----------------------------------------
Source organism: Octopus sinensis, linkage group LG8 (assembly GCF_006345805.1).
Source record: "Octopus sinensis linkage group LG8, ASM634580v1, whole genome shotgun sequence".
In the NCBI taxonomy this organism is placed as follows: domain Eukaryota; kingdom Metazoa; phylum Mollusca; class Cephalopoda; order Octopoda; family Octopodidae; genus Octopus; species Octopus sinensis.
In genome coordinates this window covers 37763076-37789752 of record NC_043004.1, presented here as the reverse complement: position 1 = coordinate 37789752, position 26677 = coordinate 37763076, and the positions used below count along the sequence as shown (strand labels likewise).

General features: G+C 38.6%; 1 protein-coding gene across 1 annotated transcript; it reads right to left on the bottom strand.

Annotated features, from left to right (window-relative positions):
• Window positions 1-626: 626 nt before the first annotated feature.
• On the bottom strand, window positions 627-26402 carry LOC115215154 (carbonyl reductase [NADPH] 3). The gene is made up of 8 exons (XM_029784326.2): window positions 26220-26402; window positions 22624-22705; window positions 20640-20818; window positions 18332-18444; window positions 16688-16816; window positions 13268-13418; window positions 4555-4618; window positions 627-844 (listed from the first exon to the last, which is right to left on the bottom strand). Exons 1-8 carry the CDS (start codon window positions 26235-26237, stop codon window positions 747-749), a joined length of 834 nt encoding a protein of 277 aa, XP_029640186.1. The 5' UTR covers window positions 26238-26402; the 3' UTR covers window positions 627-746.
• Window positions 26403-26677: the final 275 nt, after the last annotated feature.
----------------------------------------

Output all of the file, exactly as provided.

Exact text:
Source organism: Octopus sinensis, linkage group LG8 (assembly GCF_006345805.1).
Source record: "Octopus sinensis linkage group LG8, ASM634580v1, whole genome shotgun sequence".
In the NCBI taxonomy this organism is placed as follows: domain Eukaryota; kingdom Metazoa; phylum Mollusca; class Cephalopoda; order Octopoda; family Octopodidae; genus Octopus; species Octopus sinensis.
In genome coordinates this window covers 37763076-37789752 of record NC_043004.1, presented here as the reverse complement: position 1 = coordinate 37789752, position 26677 = coordinate 37763076, and the positions used below count along the sequence as shown (strand labels likewise).

General features: G+C 38.6%; 1 protein-coding gene across 1 annotated transcript; it reads right to left on the bottom strand.

Annotated features, from left to right (window-relative positions):
• Window positions 1-626: 626 nt before the first annotated feature.
• On the bottom strand, window positions 627-26402 carry LOC115215154 (carbonyl reductase [NADPH] 3). The gene is made up of 8 exons (XM_029784326.2): window positions 26220-26402; window positions 22624-22705; window positions 20640-20818; window positions 18332-18444; window positions 16688-16816; window positions 13268-13418; window positions 4555-4618; window positions 627-844 (listed from the first exon to the last, which is right to left on the bottom strand). Exons 1-8 carry the CDS (start codon window positions 26235-26237, stop codon window positions 747-749), a joined length of 834 nt encoding a protein of 277 aa, XP_029640186.1. The 5' UTR covers window positions 26238-26402; the 3' UTR covers window positions 627-746.
• Window positions 26403-26677: the final 275 nt, after the last annotated feature.